A old man remembers his childhood days.
He was born in 1885 and lived in southern England. His family took over a post office in 1897: his father became sub-postmaster and his two sisters attended to the telegraph instrument. To help out, the boy would deliver telegrams. He had to go on foot since the post office provided no official bicycle and they couldn't afford to buy one.
Such was the nature of the job that he would deliver telegrams at all hours of the day or night. He remembers a member of the local gentry in the area who was fond of fox hunting. The next day's hunt was cancelled (too icy and the ground rock hard - not good for the horses) and a telegram was sent to the gentleman to save him the trouble of calling for his hounds to be prepared. This poor boy had to walk two miles there and two miles back, in the middle of the night, in freezing fog, alone on the moors, to deliver this important telegram. It was a bit spooky and he admitted being somewhat frightened. My heart went out to him!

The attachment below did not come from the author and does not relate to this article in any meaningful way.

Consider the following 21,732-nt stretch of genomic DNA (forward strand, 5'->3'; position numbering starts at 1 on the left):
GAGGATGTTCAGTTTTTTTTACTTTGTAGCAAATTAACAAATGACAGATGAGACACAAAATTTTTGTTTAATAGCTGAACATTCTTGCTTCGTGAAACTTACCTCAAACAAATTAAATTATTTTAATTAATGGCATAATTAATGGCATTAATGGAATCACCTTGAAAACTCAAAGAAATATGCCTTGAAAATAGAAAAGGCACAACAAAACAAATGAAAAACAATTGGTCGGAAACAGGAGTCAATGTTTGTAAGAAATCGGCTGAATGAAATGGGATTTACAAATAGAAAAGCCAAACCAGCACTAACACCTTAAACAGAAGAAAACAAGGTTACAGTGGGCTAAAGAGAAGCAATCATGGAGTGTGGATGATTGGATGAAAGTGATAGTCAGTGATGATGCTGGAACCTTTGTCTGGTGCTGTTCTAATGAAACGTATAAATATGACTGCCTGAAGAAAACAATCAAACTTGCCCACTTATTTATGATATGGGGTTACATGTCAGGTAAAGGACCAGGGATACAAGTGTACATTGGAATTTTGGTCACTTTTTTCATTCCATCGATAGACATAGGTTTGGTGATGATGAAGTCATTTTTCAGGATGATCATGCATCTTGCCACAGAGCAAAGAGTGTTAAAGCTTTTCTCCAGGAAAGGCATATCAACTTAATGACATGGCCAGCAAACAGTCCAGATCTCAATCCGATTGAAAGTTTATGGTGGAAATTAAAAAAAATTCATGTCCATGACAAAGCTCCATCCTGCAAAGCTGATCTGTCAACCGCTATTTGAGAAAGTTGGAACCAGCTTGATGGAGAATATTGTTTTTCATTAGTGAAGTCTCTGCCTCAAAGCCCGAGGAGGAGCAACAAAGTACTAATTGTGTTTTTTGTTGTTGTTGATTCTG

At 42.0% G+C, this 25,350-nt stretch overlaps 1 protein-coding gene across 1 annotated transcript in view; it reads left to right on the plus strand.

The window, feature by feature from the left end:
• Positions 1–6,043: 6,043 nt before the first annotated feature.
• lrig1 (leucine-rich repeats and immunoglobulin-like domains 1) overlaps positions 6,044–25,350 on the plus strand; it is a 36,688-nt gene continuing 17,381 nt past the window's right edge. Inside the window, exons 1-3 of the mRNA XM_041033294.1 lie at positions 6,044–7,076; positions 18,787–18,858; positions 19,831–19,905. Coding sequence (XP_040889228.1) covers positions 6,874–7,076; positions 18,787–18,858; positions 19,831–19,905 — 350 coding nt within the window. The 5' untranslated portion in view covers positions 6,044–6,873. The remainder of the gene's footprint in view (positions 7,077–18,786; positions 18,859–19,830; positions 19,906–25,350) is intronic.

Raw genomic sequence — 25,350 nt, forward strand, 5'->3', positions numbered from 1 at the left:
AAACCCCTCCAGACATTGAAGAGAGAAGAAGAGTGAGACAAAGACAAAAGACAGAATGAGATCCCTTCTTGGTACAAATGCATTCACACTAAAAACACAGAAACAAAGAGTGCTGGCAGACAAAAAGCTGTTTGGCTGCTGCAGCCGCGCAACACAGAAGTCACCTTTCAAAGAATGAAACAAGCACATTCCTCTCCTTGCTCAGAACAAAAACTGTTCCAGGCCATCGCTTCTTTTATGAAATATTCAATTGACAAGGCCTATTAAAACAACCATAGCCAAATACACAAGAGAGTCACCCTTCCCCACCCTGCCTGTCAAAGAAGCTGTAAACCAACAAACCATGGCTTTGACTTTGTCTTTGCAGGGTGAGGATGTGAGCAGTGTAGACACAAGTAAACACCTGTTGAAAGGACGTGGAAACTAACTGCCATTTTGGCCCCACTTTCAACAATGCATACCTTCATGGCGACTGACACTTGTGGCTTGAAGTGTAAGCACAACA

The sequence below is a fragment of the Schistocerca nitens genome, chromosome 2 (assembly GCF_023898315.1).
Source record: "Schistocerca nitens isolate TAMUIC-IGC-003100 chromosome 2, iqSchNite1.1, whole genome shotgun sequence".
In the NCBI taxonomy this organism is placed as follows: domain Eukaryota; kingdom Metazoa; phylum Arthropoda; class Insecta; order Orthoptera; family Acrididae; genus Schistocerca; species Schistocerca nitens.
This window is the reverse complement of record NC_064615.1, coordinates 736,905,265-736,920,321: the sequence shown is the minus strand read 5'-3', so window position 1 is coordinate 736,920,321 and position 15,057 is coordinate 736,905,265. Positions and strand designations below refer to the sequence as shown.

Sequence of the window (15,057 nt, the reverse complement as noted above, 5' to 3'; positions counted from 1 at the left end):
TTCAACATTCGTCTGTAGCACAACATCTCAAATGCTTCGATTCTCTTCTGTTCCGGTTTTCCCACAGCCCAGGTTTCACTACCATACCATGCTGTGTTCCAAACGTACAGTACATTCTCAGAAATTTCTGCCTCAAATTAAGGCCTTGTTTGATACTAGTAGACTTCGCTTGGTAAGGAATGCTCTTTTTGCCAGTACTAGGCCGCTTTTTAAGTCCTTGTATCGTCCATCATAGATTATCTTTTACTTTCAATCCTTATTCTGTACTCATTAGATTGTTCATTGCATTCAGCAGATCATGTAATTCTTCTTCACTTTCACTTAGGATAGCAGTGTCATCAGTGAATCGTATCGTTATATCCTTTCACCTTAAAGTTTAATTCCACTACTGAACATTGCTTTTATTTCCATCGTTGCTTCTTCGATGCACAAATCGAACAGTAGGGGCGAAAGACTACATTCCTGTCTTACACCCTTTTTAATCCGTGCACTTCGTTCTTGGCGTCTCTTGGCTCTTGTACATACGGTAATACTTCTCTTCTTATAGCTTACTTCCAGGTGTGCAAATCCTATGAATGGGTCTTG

This is just one example out of 450-odd interviews carried out by Paul Thompson and his team in an oral history project carried out in the late 1960s, early 1970s. Transcripts and other data can be downloaded for free at ESDS Qualidata (UK Data Archive). The material collected was good enough to make into a book (The Edwardians. The Remaking of British Society, ISBN 0415061148). It makes for riveting reading. There won't be many people still alive today who can remember the Edwardian era, which makes these accounts doubly valuable.